Government’s lazy attitude revealed

Editorial comment piece from the October issue of Manufacturers' Monthly.Surprise authors of damming report on Government's industry policy. Committee calls for significant changes, including a strategic manufacturing policy.

Surprise authors of damming report on Government’s industry policy. Committee calls for significant changes, including a strategic manufacturing policy.

LAISSEZ Faire is not a commonly used maxim, but it describes perfectly the Federal Government’s attitude to our manufacturing industry over the past 11 years.

So it came as no real surprise to see it used in a recent House of Representatives report critical of the Government’s role in Australia’s manufacturing industry.

The report, Australian manufacturing: today and tomorrow, was tabled by the House Standing Committee on Economics, Finance and Public Administration.

The surprise was the authors of the report are predominantly from the Liberal Party, putting forward over 20 major recommendations.

The full report, close to 250 pages of it, makes interesting reading (go to www.aph.gov.au/house/committee/efpa/manufacturing) and in many ways captures in one document many of the areas the government should have attended to. And if the election polls are right, they will never get a chance to be implemented.

Rather than standing back and allowing the market to adjust to life beyond the resources boom, the committee supports an approach of capacity building through removing impediments to growth and correcting for genuine market failure.

Probably the key recommendation is a call for a national manufacturing policy, something industry minister, Ian Macfarlane, refuses to accept, arguing Australia already has a comprehensive industry policy.

The committee on the other hand calls for a strategy that provides a sector-specific direction for manufacturing, including regional strategies, to supplement the existing industry policy.

A key ingredient of the current industry policy over the past decade has been the Action Agendas, with 22 of the 38 approved Action Agendas covering the manufacturing industry.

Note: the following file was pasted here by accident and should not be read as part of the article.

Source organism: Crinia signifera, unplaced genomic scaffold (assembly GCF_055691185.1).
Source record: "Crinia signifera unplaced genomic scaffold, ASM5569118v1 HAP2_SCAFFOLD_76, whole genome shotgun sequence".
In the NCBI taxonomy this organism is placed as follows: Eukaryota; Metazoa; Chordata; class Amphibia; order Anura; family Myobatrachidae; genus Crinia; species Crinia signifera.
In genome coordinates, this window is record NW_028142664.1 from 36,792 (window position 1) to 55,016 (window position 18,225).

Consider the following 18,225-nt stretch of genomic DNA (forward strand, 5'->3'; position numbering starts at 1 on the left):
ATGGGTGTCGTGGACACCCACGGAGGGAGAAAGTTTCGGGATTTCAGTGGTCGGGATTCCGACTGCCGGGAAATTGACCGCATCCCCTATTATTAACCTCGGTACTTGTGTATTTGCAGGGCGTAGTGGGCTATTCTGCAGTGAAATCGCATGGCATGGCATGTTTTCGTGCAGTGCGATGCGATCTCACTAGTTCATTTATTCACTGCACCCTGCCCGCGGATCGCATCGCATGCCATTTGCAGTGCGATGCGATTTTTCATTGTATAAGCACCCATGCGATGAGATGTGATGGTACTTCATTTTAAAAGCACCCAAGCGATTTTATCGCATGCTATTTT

However, while the Action Agendas have merit and industry’s participation is strong in the early stages, when Government provides secretariat support, the momentum soon drops once the report is signed off when the Agenda is considered completed.

In reality however, the Agendas are rarely fully implemented. The committee recommends a review of the Agendas and suggests the Government think about a dedicated manufacturing agency aka the UK’s one-stop-shop MAS (Manufacturing Advisory Service).

This proposal differs from AusIndustry in two broad ways: it is manufacturing specific, having manufacturing oriented representatives in regional offices and contracting experts to assist with programmes in-the-field; and it provides a greater level of advice and information dissemination, far beyond assistance programme intricacies.

The committee acknowledges the new Australian Industry Productivity Centres (AIPC), which are modelled on the UK’s MAS are a move in the right direction, but question’s their broad brush approach, calling for a manufacturing focus.

This is a key point Labor’s shadow industry minister, Kim Carr, picked up on when announcing Labor’s Manufacturing Network.

Carr says the $100m program, over four years, will help up to 3,000 manufacturers a year.

As well as offering free benchmarking services, the centres will provide intensive technical assistance programs on a co-investment basis.

The committee agrees benchmarking, and the use of diagnostic audits, is a positive step towards productivity and efficiency gains, and recommends the Government’s AIPCs are adequately funded.

Other recommendations in the report include: increased spending on the government’s Export Market Development Grants (EMDG) scheme, harmonised State and Federal OH&S regulations, review of the venture capital market, increased funding for CSIRO with closer links to industry, review of present R&D tax concessions, and improved government’s assistance programs.

When questioned, Macfarlane would not go into any detail regarding the report, except to say the report will be studied closely and the Government will provide a formal response in due course. With time running out to the next election and the odds of the Coalition staying in power much longer getting longer, any response will be too little too late; a fitting epitaph for this Government and its regard for our manufacturing industry.

Awards open for 2008

The 2008 Endeavour Awards, the only industry awards program exclusively for Australia’s manufacturing industry, are now open.

Now in their fifth year, the prestigious Endeavour awards are now recognised nationally as a highly regarded opportunity for manufacturers to showcase their recent achievements and successes.

The Awards are free to enter and are designed to recognise and reward excellence in Australia’s manufacturing industry.

The easy-to-enter Awards are open to all companies, regardless of size, who have a manufacturing presence in Australia, including engineering and process companies. For more information go to pages 20/21 or visit www.manmonthly.com.au.